Finally, and perhaps the most important thing to note, is that when you make a change to an object via its prototype, then it's accessible to everyone who uses that object (at least within the context of your environment).
It's really powerful, it's really cool, but it also takes a slight shift in thinking if you're not used to working in an environment like that.
This could be introducing an element, removing (or hiding) an element, or things like that. Then the web advanced a little bit and browsers were able to make asynchronous calls to the server, handle the response, and then change the state of the page based on this response.
But it's matured even beyond that.
"What Should I Expect From the Language?"
Regardless of whether you're new to the language or you're looking to learn a new language when you've come from another background, you've got a level of expectations as to what the language can offer.
And though we've talked about how the language works from an internal perspective, we haven't really talked about the objects that are available in the language, let alone APIs. To be honest, covering the APIs and built-in functions in the language would be an article all its own.
But covering its built-in objects? That's something we can review before ending this article:
- Object. The base object from which all other objects inherit some of their basic functionality.
Boolean. This object serves as an object wrapper for a boolean value. In many languages, booleans are a data type that's either
Number. In many programming languages, there are primitive types such as
Remember that all of the types that you see above are objects with properties (and functions) of their own that you can call. This doesn't mean that you need to call constructors to instantiate your variables. That is, you can create strings and booleans and numbers like this:
var example_string = 'Hello world!'; var example_boolean = true; var example_number = 42;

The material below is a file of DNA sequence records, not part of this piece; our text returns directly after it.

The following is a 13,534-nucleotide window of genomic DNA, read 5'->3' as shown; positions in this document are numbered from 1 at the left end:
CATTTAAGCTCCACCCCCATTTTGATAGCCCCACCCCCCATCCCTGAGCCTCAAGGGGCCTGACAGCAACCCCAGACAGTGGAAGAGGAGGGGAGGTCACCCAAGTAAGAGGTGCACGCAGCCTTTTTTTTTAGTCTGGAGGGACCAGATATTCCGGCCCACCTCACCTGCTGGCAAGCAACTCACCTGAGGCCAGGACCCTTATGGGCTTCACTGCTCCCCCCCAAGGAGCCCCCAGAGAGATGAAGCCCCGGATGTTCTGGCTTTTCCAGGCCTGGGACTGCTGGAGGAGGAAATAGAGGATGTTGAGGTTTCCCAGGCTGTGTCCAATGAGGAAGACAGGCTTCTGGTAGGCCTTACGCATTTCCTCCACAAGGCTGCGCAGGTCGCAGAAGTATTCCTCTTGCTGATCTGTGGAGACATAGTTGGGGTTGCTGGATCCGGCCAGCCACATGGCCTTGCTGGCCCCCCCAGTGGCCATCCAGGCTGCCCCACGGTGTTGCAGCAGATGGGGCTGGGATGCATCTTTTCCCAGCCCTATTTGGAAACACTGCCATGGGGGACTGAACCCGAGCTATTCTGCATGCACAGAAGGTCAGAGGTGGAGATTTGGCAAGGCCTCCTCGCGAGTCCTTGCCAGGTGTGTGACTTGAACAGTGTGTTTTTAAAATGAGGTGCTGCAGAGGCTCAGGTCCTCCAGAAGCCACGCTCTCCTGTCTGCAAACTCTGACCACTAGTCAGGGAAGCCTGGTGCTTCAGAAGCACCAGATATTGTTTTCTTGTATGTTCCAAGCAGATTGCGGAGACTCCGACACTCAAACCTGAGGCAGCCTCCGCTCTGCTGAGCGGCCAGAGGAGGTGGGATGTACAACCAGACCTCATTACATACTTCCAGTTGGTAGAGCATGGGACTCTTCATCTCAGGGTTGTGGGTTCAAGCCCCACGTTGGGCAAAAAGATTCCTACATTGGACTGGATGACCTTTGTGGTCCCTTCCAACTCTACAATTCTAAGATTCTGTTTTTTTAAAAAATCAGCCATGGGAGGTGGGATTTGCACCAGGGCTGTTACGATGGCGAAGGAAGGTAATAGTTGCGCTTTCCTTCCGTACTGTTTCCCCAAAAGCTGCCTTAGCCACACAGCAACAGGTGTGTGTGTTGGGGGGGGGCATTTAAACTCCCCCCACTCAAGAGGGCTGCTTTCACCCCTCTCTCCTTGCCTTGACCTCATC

But, ultimately, they are still objects.
To be clear, these are the basic objects. There are far more advanced objects that are worth exploring, especially if you're going to be working with error handling, various types of collections beyond Arrays, and so on.
If you're interested in reading more about these, then I highly recommend checking out this page in the Mozilla Developer Network.
What Libraries and Frameworks Are Available?
- jQuery is a library that aims to provide a cross-browser API that allows you to "write less, do more."
- Backbone aims to give structure to web applications through the use of models, collections, and views.
- Ember.js is another framework for "creating ambitious web applications".
- And more.
Creating Single Page Applications With WordPress and Angular.js
The Genius of Template Strings in ES6
Testing Angular Directives
Of course, not everyone works on the front-end. Some are purely server-side developers; some are purely client-side developers. Nonetheless, we all have to work together to make sure the various parts of our applications are communicating with one another.
If you've enjoyed this article, you can also check out my courses and tutorials on my profile page, and, if you're interested, you can read more articles specifically about WordPress and WordPress development on my blog.